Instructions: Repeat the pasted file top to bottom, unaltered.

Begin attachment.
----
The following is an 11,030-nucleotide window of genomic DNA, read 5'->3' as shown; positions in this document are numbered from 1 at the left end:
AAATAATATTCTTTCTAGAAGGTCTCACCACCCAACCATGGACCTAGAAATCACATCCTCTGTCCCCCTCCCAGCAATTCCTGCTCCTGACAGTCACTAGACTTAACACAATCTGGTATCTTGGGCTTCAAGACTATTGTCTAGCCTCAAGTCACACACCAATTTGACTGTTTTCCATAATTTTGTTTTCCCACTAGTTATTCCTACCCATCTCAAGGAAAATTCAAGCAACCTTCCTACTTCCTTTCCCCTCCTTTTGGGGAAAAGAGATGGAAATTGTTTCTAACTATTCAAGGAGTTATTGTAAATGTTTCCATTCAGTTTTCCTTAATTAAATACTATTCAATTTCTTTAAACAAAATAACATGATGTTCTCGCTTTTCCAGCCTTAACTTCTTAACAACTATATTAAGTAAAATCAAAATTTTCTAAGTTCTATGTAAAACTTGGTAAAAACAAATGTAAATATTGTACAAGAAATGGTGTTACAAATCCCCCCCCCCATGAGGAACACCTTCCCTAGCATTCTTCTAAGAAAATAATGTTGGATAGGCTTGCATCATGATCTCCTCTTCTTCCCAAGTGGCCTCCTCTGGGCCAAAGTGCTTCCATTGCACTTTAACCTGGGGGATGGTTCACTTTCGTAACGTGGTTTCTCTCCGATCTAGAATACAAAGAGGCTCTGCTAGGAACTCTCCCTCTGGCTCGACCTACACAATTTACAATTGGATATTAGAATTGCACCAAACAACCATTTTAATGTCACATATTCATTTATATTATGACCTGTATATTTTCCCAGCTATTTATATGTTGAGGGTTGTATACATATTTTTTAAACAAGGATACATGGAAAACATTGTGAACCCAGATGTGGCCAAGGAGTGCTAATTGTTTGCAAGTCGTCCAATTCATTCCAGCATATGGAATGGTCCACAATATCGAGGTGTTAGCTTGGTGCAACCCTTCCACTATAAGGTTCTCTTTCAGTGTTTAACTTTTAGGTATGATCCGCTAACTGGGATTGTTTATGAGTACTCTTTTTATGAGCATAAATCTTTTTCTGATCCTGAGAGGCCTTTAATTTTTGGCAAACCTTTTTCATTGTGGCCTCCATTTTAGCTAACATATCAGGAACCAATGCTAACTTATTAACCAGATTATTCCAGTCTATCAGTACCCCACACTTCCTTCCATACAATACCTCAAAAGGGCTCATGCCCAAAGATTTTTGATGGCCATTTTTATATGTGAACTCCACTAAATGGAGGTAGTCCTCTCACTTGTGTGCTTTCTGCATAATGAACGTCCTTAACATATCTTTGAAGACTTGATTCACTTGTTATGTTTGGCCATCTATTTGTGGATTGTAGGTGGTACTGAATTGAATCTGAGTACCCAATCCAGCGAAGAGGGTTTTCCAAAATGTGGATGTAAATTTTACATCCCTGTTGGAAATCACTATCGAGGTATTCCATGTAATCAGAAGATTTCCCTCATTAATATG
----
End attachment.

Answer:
The following is an 11,030-nucleotide window of genomic DNA, read 5'->3' as shown; positions in this document are numbered from 1 at the left end:
AAATAATATTCTTTCTAGAAGGTCTCACCACCCAACCATGGACCTAGAAATCACATCCTCTGTCCCCCTCCCAGCAATTCCTGCTCCTGACAGTCACTAGACTTAACACAATCTGGTATCTTGGGCTTCAAGACTATTGTCTAGCCTCAAGTCACACACCAATTTGACTGTTTTCCATAATTTTGTTTTCCCACTAGTTATTCCTACCCATCTCAAGGAAAATTCAAGCAACCTTCCTACTTCCTTTCCCCTCCTTTTGGGGAAAAGAGATGGAAATTGTTTCTAACTATTCAAGGAGTTATTGTAAATGTTTCCATTCAGTTTTCCTTAATTAAATACTATTCAATTTCTTTAAACAAAATAACATGATGTTCTCGCTTTTCCAGCCTTAACTTCTTAACAACTATATTAAGTAAAATCAAAATTTTCTAAGTTCTATGTAAAACTTGGTAAAAACAAATGTAAATATTGTACAAGAAATGGTGTTACAAATCCCCCCCCCCATGAGGAACACCTTCCCTAGCATTCTTCTAAGAAAATAATGTTGGATAGGCTTGCATCATGATCTCCTCTTCTTCCCAAGTGGCCTCCTCTGGGCCAAAGTGCTTCCATTGCACTTTAACCTGGGGGATGGTTCACTTTCGTAACGTGGTTTCTCTCCGATCTAGAATACAAAGAGGCTCTGCTAGGAACTCTCCCTCTGGCTCGACCTACACAATTTACAATTGGATATTAGAATTGCACCAAACAACCATTTTAATGTCACATATTCATTTATATTATGACCTGTATATTTTCCCAGCTATTTATATGTTGAGGGTTGTATACATATTTTTTAAACAAGGATACATGGAAAACATTGTGAACCCAGATGTGGCCAAGGAGTGCTAATTGTTTGCAAGTCGTCCAATTCATTCCAGCATATGGAATGGTCCACAATATCGAGGTGTTAGCTTGGTGCAACCCTTCCACTATAAGGTTCTCTTTCAGTGTTTAACTTTTAGGTATGATCCGCTAACTGGGATTGTTTATGAGTACTCTTTTTATGAGCATAAATCTTTTTCTGATCCTGAGAGGCCTTTAATTTTTGGCAAACCTTTTTCATTGTGGCCTCCATTTTAGCTAACATATCAGGAACCAATGCTAACTTATTAACCAGATTATTCCAGTCTATCAGTACCCCACACTTCCTTCCATACAATACCTCAAAAGGGCTCATGCCCAAAGATTTTTGATGGCCATTTTTATATGTGAACTCCACTAAATGGAGGTAGTCCTCTCACTTGTGTGCTTTCTGCATAATGAACGTCCTTAACATATCTTTGAAGACTTGATTCACTTGTTATGTTTGGCCATCTATTTGTGGATTGTAGGTGGTACTGAATTGAATCTGAGTACCCAATCCAGCGAAGAGGGTTTTCCAAAATGTGGATGTAAATTTTACATCCCTGTTGGAAATCACTATCGAGGTATTCCATGTAATCAGAAGATTTCCCTCATTAATATG